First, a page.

Quality parameters of hunted game meat: Sensory analysis and pH monitoring

  • Roberto Viganò | r.vigano@alpvet.it Ars. Uni. VCO, Domodossola (VB); AlpVet Associated Office, Busto Arsizio (VA), Italy.
  • Eugenio Demartini Department of Health, Animal Science and Food Safety, University of Milan, Italy.
  • Fiammetta Riccardi Department of Agricultural and Environmental Sciences - Production, Landscape, Agroenergy, University of Milan, Italy.
  • Annafrancesca Corradini Department of Health, Animal Science and Food Safety, University of Milan, Italy.
  • Martina Besozzi AlpVet Associated Office, Busto Arsizio (VA), Italy.
  • Paolo Lanfranchi Department of Veterinary Medicine – University of Milan, Italy.
  • Pietro Luigi Chiappini Chiappini Chemical Studio, Arona (NO), Italy.
  • Andrea Cottini Ars. Uni. VCO, Domodossola (VB), Italy.
  • Anna Gaviglio Department of Health, Animal Science and Food Safety, University of Milan, Italy.

Abstract

The aim of the present research is to propose a new, quick and objective method for the certification of hunted and/or culled wild game meat quality and to monitor its origin and the hunting practices adopted by hunters. The expected deliverable is a new labelling scheme for Italian hunted wild game meat that will guarantee high quality and safety standards for consumers and will decrease transaction costs of the supply chains. During the 2015, 2016 and 2017 hunting seasons, 1,056 hunted wild ungulates were sampled. Specifically, alpine chamois (n=537), roe deer (n=113), red deer (n=342) and wild boar (n=64), which were all hunted in the VCO2-Ossola Nord hunting district (Verbania Province, Piedmont, Italy). Samples of the longissimus dorsi were collected to evaluate the nutritional parameters and the acid profiles of the products. As a measure of meat quality, pH values have been recorded after slaughtering by inserting a probe in the semimembranosus muscle. The results were categorized as DFD (pH≥6,2), intermediate DFD (5,8≤pH<6,2) and high-quality meat (pH <5,8). As explanatory variables for the quality of wild game meat, differences based on age, gender and hunting practices were considered. Concerning the latter variables, measures were collected from animals received at hunting districts control centers by trained technicians who also collected information on the hunting practices, i.e., bleeding and evisceration of the carcasses and number of shots. Nutritional values showed low fat (<3 g per 100 g), low saturated fat (<1,5 g per 100 g) and high protein contents. Furthermore, wild game meat has high values of ω3 and CLA, ensuring a positive ω6/ω3 ratio. Differences were found in the concentrations of fat between age and gender, considering that during the mating season, adult males’ weight loss can exceed 40%. Hunting practices seem to affect meat quality.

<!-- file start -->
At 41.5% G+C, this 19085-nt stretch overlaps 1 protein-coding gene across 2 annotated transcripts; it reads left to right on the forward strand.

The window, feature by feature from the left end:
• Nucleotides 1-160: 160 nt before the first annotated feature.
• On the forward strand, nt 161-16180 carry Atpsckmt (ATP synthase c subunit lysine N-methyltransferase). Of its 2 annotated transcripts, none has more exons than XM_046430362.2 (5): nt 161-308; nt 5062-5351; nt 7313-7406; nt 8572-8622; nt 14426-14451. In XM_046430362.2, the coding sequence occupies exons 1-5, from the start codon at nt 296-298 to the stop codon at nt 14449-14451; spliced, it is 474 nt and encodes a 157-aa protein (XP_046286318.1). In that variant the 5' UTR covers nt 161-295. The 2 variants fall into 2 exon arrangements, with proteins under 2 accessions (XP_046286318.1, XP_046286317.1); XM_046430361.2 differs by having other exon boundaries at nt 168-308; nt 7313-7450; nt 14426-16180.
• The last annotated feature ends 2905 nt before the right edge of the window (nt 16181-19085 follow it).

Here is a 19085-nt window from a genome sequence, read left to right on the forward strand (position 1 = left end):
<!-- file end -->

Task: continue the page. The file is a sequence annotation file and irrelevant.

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Published
2019-03-28
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Section
Original Articles
Supporting Agencies
Fondazione Cariplo
Keywords:
Game meat, PH, Fatty acids
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How to Cite
Viganò, R., Demartini, E., Riccardi, F., Corradini, A., Besozzi, M., Lanfranchi, P., Chiappini, P., Cottini, A., & Gaviglio, A. (2019). Quality parameters of hunted game meat: Sensory analysis and pH monitoring. Italian Journal of Food Safety, 8(1). https://doi.org/10.4081/ijfs.2019.7724